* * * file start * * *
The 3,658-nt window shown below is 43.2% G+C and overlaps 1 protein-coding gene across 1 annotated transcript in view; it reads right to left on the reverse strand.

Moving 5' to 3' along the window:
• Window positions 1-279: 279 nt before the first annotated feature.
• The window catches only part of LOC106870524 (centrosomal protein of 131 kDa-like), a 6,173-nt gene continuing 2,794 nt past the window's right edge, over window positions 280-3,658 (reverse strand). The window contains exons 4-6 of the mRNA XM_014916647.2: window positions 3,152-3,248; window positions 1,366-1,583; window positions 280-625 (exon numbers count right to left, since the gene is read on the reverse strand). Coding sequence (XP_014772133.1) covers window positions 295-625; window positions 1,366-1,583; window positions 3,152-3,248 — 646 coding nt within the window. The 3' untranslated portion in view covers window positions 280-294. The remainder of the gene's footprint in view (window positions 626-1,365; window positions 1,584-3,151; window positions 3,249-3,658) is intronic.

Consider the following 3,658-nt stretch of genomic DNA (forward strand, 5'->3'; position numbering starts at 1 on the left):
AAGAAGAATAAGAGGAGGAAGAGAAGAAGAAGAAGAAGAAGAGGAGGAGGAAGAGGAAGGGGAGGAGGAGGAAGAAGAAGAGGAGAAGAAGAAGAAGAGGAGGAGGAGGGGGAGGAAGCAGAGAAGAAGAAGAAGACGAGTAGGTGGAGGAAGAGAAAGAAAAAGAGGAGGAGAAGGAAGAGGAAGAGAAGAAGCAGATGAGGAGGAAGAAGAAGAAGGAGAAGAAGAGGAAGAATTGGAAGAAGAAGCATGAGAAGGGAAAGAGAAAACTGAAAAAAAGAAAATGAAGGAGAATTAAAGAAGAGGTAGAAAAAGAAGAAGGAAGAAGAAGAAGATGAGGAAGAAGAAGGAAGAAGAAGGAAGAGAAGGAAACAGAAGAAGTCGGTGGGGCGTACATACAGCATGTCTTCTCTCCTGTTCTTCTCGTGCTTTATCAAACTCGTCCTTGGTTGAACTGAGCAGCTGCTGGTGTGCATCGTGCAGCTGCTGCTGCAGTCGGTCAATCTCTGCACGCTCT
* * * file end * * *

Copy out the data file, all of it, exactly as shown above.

The 3,658-nt window shown below is 43.2% G+C and overlaps 1 protein-coding gene across 1 annotated transcript in view; it reads right to left on the reverse strand.

Moving 5' to 3' along the window:
• Window positions 1-279: 279 nt before the first annotated feature.
• The window catches only part of LOC106870524 (centrosomal protein of 131 kDa-like), a 6,173-nt gene continuing 2,794 nt past the window's right edge, over window positions 280-3,658 (reverse strand). The window contains exons 4-6 of the mRNA XM_014916647.2: window positions 3,152-3,248; window positions 1,366-1,583; window positions 280-625 (exon numbers count right to left, since the gene is read on the reverse strand). Coding sequence (XP_014772133.1) covers window positions 295-625; window positions 1,366-1,583; window positions 3,152-3,248 — 646 coding nt within the window. The 3' untranslated portion in view covers window positions 280-294. The remainder of the gene's footprint in view (window positions 626-1,365; window positions 1,584-3,151; window positions 3,249-3,658) is intronic.

Consider the following 3,658-nt stretch of genomic DNA (forward strand, 5'->3'; position numbering starts at 1 on the left):
AAGAAGAATAAGAGGAGGAAGAGAAGAAGAAGAAGAAGAAGAGGAGGAGGAAGAGGAAGGGGAGGAGGAGGAAGAAGAAGAGGAGAAGAAGAAGAAGAGGAGGAGGAGGGGGAGGAAGCAGAGAAGAAGAAGAAGACGAGTAGGTGGAGGAAGAGAAAGAAAAAGAGGAGGAGAAGGAAGAGGAAGAGAAGAAGCAGATGAGGAGGAAGAAGAAGAAGGAGAAGAAGAGGAAGAATTGGAAGAAGAAGCATGAGAAGGGAAAGAGAAAACTGAAAAAAAGAAAATGAAGGAGAATTAAAGAAGAGGTAGAAAAAGAAGAAGGAAGAAGAAGAAGATGAGGAAGAAGAAGGAAGAAGAAGGAAGAGAAGGAAACAGAAGAAGTCGGTGGGGCGTACATACAGCATGTCTTCTCTCCTGTTCTTCTCGTGCTTTATCAAACTCGTCCTTGGTTGAACTGAGCAGCTGCTGGTGTGCATCGTGCAGCTGCTGCTGCAGTCGGTCAATCTCTGCACGCTCT